A study was undertaken to investigate the distribution of selenium (Se) and salinity in shallow groundwater and soil in three drained agricultural fields in the western San Joaquin Valley, California. Groundwater and soil samples were collected along transects in fields that differed in age of the drainage systems (15, 6, and 1.5 yr) and in the Se concentrations of the drain water (430, 58, and 3700 µg/L, respectively). Isotopic enrichment and chemical composition of groundwater samples indicated that saline- and Se-enriched water has evolved due to evaporation of shallow groundwater. This evaporated, isotopically enriched water containing elevated concentrations of Se is being displaced toward the drains by less saline irrigation water that percolates through the soil. Soluble Se, mainly selenate (SeO2−4), is also being leached from the soil and moved toward the groundwater by irrigation water. For the field drained for 15 yr, 5% or less of the total Se in one soil profile was soluble or adsorbed. Analyses of one soil profile in the field drained for only 1.5 yr indicated that soluble plus adsorbed Se in the soil accounted for < 15% of the total Se in the top 1.2 m but increased to 80% of the total Se at a depth of 2.7 m. Soil leaching, especially in fields with recently installed drainage systems, can contribute substantial quantities of Se to the groundwater.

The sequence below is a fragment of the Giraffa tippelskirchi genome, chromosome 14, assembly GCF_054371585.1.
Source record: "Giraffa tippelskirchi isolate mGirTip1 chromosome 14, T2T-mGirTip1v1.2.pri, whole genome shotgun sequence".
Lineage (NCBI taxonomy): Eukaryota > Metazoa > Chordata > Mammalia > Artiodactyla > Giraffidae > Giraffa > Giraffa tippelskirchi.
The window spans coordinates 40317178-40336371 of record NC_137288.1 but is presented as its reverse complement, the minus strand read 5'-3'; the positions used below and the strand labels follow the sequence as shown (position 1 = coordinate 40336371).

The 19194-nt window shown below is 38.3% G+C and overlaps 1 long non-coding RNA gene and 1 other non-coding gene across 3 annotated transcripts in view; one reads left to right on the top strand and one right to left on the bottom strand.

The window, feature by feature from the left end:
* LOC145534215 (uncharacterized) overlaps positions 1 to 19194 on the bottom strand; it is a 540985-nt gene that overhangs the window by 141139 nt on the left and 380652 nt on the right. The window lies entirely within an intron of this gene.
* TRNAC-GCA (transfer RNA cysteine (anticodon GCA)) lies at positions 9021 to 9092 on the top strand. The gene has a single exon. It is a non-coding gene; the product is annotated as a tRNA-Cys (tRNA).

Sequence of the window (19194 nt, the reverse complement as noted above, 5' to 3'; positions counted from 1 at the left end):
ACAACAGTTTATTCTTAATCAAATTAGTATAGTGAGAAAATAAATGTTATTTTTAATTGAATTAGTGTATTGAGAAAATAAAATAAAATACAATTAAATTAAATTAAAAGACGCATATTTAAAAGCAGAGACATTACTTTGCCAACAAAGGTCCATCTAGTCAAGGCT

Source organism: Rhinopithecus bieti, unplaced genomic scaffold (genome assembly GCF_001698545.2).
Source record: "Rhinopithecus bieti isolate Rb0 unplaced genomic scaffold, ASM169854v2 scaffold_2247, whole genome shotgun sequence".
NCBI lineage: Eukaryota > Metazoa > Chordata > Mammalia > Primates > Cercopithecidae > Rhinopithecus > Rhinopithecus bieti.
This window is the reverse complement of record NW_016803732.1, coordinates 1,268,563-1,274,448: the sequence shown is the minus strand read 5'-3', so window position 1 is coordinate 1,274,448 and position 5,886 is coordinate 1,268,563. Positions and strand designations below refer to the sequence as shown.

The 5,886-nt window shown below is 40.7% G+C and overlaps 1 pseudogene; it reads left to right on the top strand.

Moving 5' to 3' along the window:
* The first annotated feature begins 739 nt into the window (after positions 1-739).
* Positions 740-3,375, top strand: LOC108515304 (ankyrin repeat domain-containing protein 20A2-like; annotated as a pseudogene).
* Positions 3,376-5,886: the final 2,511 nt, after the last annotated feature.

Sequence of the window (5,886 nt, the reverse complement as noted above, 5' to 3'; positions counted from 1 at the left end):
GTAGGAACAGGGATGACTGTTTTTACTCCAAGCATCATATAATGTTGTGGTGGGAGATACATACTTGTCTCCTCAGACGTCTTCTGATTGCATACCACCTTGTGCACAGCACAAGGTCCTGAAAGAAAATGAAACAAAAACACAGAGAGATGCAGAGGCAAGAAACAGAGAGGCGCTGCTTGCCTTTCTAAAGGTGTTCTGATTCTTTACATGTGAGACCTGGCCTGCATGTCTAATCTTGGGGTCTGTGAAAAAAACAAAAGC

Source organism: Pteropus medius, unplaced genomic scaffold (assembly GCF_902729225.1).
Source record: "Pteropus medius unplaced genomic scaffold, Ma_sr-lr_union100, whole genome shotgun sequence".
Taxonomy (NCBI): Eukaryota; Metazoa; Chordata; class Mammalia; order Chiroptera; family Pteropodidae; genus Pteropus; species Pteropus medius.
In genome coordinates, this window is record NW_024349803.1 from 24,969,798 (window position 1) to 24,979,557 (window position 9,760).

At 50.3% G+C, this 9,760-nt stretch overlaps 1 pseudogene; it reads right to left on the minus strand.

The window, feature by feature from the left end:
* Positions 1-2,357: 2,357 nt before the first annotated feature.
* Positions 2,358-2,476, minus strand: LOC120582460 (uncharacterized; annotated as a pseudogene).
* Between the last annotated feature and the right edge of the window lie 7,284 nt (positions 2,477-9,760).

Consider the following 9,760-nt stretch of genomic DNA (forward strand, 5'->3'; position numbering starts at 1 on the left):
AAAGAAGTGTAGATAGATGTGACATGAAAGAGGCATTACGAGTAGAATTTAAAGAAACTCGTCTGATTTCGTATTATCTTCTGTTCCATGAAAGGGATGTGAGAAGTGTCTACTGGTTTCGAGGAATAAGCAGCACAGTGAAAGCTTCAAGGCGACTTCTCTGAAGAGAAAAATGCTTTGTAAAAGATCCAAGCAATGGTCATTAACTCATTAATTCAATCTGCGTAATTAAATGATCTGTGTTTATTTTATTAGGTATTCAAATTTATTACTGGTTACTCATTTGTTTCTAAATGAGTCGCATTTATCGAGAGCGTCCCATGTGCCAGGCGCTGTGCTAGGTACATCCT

A preliminary screening study was conducted of the hydrologic implications of three alternatives to Se management in the Westlands Water District using a simple flow model and existing data. Results from a 15-yr simulation of the partially calibrated model show that reduction of contributions to the regional groundwater from excessive irrigation applications may be more important than upslope contributions in accounting for rising water tables. Selenium migration may be most rapid in the area of water district within the Panoche Creek alluvial fan opposite the town of Tranquillity, where a strongly sloping hydraulic gradient combines with high Se concentrations in soils and groundwater. A number of management strategies exist, which can be adopted by growers to address the current Se drainage problem.